How can the EU set a carbon tax at a rate that contributes to net zero? The European Commission is holding a meeting in June that is, on the face of it, very boring. The EU’s senior bureaucrats will be considering at what level to set a tax on carbon emissions for goods imported into the bloc.
Yet the consequences will be pivotal – both to the future of the EU’s world-leading system for managing corporate carbon emissions, and for how this market develops around the world. It’s therefore an absolutely vital part of the battle for net zero global emissions.
Let’s first understand what has prompted the tax. Within the EU, carbon emissions are governed by a cap-and-trade system. A cap is set on the total amount of carbon emissions that can be emitted, and power providers and other firms each get an allowance for how much they can emit themselves.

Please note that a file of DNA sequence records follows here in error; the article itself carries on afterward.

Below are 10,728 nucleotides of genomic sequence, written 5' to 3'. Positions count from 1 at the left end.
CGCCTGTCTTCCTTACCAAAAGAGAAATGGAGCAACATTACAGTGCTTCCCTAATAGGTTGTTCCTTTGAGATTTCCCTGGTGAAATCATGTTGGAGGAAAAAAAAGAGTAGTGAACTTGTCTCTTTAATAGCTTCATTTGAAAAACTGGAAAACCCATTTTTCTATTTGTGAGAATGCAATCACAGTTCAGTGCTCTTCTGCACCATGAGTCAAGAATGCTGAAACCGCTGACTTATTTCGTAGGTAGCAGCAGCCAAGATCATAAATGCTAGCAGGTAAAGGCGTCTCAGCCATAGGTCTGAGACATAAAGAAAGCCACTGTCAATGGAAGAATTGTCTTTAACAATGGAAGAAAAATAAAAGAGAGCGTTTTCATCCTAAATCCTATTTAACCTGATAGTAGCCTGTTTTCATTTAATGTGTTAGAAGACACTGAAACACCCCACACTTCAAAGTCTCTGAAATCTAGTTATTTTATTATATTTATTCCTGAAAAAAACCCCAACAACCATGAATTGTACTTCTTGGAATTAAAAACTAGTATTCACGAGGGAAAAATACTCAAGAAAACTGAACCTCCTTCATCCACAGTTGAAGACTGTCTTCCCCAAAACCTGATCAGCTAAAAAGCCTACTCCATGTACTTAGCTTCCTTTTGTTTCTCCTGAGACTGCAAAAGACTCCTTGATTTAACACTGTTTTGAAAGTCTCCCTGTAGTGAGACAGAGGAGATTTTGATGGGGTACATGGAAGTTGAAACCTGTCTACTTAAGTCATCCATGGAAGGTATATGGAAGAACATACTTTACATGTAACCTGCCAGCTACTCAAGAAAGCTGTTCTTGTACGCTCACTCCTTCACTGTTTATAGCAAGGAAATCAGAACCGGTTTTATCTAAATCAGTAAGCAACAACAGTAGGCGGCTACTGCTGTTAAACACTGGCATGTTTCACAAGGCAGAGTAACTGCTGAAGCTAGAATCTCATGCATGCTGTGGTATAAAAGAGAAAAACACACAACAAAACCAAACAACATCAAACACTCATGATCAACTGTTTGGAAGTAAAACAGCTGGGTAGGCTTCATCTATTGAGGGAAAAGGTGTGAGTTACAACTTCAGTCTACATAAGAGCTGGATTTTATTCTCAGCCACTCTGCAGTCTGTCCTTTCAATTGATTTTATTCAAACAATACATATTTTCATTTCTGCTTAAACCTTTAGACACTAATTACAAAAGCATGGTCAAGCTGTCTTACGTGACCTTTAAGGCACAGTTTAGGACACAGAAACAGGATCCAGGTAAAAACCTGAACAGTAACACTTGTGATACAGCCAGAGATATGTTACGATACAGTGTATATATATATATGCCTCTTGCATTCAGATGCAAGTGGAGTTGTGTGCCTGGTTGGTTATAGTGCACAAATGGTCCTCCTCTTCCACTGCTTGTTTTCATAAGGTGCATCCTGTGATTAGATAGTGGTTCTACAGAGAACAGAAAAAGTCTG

If their pollution exceeds their permit allowance, they must buy more permits on an open market. Crucially, if they pollute less than their permit allowance, they can sell their unused permits to other firms. The upshot is that firms earn more if they pollute less – a win-win.
What about the ETS?
Economists love the European Trading System (ETS) for this reason. Increasingly the market does too. With speculators betting that the days of unrestricted carbon emissions are coming to end, ETS permit prices have doubled since the start of the pandemic.
To level the playing field, EU industries are in the unusual position of lobbying Brussels to impose a new tax. In this case, on the carbon emissions of goods being imported into the bloc. Yet in the teeth of this high-stakes negotiation, several possible outcomes could actually make the situation with carbon emissions much worse than it is already.
Elsewhere at The Mint, Kathleen McAfee delves into the complexities of the net zero consensus, and Paul Frijters gets optimistic about the growing possibilities for tackling climate change.